Sadly the venue isn’t much of a guide in this case either. Apparently, dinner is at the Venerable English College.

So here are the options. Option one, play it very safe and wear a jacket, jumper shirt and tie. If anybody asks I’ll flip the tie out over the jumper and say I came as Gianni Agnelli. Option two, a dark blue suit, blue shirt and navy blue wool tie – few things are more Italian than that. I’ll add a pocket square for flair. Option three, go balls out, accepting possible embarrassment and opt for the black tie – the host at least would be happy.

But what would you do?

Review: Broadland Slippers


I did rather well this Christmas as far as gifts went. But then writing a blog does have its advantages, people have a fair idea of what to buy you.

Top of the pile was a pair of dress pumps with flat grosgrain bows from UK based Broadland Slippers, which came courtesy of my girlfriend Westie. These are an acquired taste, but as the name implies Broadland’s speciality are beautiful velvet slippers and house shoes, ranging in design from the simple to the decadent. A subject we covered at length some time ago.

I returned home to Norfolk this Christmas, and by a curious quirk this happens to be the home of Broadland Slippers. An unlikely location for such a company; think English shoemaking, think Northampton. However, Norwich was once the home of the BALLY shoe factory, until production was moved to Eastern Europe in the 1990s. But it’s nice to know that the craft was not entirely lost. All Broadland’s products are hand made here in England and they’re made to order, so expect a 4 to 5 week wait for your order.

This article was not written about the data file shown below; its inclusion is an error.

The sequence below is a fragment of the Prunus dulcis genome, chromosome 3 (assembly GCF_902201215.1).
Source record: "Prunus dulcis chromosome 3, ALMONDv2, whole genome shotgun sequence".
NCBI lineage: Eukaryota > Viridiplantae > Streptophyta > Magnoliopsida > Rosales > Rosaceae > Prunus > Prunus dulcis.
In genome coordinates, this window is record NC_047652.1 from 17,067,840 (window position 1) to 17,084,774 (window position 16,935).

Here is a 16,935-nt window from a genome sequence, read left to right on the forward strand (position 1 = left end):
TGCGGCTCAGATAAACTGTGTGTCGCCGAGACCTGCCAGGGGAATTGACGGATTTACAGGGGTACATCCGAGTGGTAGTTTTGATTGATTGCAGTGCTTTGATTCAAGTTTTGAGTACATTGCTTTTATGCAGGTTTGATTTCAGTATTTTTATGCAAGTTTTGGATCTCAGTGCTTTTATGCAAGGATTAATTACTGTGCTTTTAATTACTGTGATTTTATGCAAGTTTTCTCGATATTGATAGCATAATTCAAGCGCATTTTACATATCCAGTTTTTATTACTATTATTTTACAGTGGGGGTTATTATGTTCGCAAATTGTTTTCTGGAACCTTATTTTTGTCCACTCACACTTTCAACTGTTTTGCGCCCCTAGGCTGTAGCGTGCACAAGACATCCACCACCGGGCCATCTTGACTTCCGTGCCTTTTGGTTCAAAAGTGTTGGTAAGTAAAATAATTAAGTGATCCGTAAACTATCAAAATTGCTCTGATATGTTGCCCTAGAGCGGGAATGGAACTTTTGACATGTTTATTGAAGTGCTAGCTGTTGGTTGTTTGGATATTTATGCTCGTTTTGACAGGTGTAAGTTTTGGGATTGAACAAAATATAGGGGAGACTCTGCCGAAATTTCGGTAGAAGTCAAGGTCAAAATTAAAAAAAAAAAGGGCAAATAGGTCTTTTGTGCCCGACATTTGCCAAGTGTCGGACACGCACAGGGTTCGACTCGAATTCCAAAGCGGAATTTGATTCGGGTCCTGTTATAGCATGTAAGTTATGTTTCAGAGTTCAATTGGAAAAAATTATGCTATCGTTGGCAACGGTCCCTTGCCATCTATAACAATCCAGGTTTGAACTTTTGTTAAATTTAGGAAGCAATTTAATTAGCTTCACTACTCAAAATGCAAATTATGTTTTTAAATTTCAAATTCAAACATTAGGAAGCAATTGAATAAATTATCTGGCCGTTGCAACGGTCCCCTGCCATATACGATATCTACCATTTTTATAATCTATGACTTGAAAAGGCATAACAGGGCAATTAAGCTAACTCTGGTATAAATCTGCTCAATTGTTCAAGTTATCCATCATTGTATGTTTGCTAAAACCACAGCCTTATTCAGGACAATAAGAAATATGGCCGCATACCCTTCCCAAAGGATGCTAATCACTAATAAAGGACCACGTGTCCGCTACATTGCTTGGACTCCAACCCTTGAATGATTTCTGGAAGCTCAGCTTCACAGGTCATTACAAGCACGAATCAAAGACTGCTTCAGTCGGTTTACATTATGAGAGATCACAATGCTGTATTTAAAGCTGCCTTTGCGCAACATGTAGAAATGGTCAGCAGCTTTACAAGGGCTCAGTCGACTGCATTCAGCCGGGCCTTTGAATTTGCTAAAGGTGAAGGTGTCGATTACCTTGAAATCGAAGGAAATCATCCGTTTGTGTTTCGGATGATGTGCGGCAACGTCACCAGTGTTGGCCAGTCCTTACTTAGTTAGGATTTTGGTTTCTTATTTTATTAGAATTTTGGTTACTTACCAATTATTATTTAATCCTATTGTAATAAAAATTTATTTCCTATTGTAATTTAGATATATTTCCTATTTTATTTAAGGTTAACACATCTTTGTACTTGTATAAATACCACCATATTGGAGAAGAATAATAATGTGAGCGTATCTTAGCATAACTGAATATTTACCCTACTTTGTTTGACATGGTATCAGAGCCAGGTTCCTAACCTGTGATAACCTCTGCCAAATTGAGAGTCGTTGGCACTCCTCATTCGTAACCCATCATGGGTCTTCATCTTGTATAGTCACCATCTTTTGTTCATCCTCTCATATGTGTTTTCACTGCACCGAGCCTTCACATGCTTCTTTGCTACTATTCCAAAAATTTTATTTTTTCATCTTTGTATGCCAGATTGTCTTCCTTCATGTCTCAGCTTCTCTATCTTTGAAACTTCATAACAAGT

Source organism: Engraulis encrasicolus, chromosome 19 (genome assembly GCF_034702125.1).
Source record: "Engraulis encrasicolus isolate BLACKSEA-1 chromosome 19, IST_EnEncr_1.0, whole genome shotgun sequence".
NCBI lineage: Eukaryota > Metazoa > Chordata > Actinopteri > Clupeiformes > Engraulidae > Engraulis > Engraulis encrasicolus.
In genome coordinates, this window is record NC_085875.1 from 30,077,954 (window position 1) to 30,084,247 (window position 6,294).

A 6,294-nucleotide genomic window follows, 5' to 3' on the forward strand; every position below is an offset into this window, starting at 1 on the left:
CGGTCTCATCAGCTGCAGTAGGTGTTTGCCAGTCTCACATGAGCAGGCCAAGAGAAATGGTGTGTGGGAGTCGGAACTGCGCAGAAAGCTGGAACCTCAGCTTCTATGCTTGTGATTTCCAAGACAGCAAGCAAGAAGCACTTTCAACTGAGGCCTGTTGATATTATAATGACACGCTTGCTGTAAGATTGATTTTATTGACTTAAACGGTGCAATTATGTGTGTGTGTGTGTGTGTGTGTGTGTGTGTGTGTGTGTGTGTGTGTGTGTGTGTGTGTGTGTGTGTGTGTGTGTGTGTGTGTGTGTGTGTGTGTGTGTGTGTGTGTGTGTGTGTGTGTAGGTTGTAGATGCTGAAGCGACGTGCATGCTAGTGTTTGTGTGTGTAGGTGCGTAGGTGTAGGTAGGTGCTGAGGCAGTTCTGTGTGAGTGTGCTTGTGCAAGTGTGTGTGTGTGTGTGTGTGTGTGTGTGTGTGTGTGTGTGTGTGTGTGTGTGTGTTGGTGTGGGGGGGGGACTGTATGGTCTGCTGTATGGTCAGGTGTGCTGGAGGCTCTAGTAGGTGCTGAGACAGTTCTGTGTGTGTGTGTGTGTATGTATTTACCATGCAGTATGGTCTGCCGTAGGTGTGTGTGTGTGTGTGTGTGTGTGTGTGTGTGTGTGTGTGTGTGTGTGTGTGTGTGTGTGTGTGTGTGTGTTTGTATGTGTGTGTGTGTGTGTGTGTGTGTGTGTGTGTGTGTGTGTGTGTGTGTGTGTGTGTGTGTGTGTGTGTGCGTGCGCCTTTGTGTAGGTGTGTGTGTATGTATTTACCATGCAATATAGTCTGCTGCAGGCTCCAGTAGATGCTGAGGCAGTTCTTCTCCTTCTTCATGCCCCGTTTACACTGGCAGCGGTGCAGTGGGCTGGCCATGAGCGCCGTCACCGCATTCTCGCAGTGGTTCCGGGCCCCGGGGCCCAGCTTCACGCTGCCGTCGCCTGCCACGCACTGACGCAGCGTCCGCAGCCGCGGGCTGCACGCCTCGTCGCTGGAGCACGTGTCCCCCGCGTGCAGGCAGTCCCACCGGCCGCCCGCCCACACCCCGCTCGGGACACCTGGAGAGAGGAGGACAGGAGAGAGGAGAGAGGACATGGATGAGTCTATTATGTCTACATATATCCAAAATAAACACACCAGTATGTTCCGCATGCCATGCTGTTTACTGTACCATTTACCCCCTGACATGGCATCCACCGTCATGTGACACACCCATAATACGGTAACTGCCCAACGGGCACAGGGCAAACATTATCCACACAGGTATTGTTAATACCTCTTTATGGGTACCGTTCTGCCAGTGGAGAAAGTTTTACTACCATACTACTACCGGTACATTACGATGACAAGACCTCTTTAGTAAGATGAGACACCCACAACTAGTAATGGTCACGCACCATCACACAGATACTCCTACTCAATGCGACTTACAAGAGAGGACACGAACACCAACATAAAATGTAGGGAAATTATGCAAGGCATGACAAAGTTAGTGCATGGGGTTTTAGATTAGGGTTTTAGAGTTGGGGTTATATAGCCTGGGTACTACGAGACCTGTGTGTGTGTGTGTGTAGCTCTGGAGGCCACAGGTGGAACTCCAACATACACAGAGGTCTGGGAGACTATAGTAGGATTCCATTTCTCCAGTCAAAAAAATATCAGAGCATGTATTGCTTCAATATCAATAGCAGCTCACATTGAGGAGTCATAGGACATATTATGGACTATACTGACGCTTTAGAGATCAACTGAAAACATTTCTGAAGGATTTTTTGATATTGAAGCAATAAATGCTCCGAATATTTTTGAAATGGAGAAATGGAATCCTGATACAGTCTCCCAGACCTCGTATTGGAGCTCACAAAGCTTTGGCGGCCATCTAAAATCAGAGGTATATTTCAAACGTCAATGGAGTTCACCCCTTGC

My girlfriend wanted my pumps in time for Christmas and so rang the company to try and clarify that they’d be ready for the big day. Her report was that the guys at Broadland were extremely helpful and even talked her through sizing and design – of which she was a little unsure.


I have to say that the pumps are beautiful, as good as any I’ve seen, so no worries on that score. The quilted silk interior is soft and substantial, which helps keep the pump on your foot if you’re planning on tripping the light fantastic.  What’s more they’re extremely well priced.